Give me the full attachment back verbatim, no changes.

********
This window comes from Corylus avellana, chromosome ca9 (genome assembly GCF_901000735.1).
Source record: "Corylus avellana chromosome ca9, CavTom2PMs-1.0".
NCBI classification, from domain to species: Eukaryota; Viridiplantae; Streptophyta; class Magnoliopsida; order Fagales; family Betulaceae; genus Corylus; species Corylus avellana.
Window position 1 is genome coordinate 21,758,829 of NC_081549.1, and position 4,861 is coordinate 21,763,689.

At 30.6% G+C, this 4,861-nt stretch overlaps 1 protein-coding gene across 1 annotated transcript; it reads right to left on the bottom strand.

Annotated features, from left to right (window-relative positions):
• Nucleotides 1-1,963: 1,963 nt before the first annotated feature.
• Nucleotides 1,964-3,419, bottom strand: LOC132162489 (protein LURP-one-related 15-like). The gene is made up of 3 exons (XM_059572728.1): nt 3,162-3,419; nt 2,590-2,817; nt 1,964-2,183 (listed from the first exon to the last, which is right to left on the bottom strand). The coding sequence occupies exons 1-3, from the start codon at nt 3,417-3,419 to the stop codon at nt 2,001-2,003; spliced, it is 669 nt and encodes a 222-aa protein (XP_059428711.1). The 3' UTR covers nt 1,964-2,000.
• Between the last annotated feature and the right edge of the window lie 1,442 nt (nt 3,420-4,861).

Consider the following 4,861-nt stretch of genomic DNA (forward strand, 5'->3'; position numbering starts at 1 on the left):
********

This window comes from Corylus avellana, chromosome ca9 (genome assembly GCF_901000735.1).
Source record: "Corylus avellana chromosome ca9, CavTom2PMs-1.0".
NCBI classification, from domain to species: Eukaryota; Viridiplantae; Streptophyta; class Magnoliopsida; order Fagales; family Betulaceae; genus Corylus; species Corylus avellana.
Window position 1 is genome coordinate 21,758,829 of NC_081549.1, and position 4,861 is coordinate 21,763,689.

At 30.6% G+C, this 4,861-nt stretch overlaps 1 protein-coding gene across 1 annotated transcript; it reads right to left on the bottom strand.

Annotated features, from left to right (window-relative positions):
• Nucleotides 1-1,963: 1,963 nt before the first annotated feature.
• Nucleotides 1,964-3,419, bottom strand: LOC132162489 (protein LURP-one-related 15-like). The gene is made up of 3 exons (XM_059572728.1): nt 3,162-3,419; nt 2,590-2,817; nt 1,964-2,183 (listed from the first exon to the last, which is right to left on the bottom strand). The coding sequence occupies exons 1-3, from the start codon at nt 3,417-3,419 to the stop codon at nt 2,001-2,003; spliced, it is 669 nt and encodes a 222-aa protein (XP_059428711.1). The 3' UTR covers nt 1,964-2,000.
• Between the last annotated feature and the right edge of the window lie 1,442 nt (nt 3,420-4,861).

Consider the following 4,861-nt stretch of genomic DNA (forward strand, 5'->3'; position numbering starts at 1 on the left):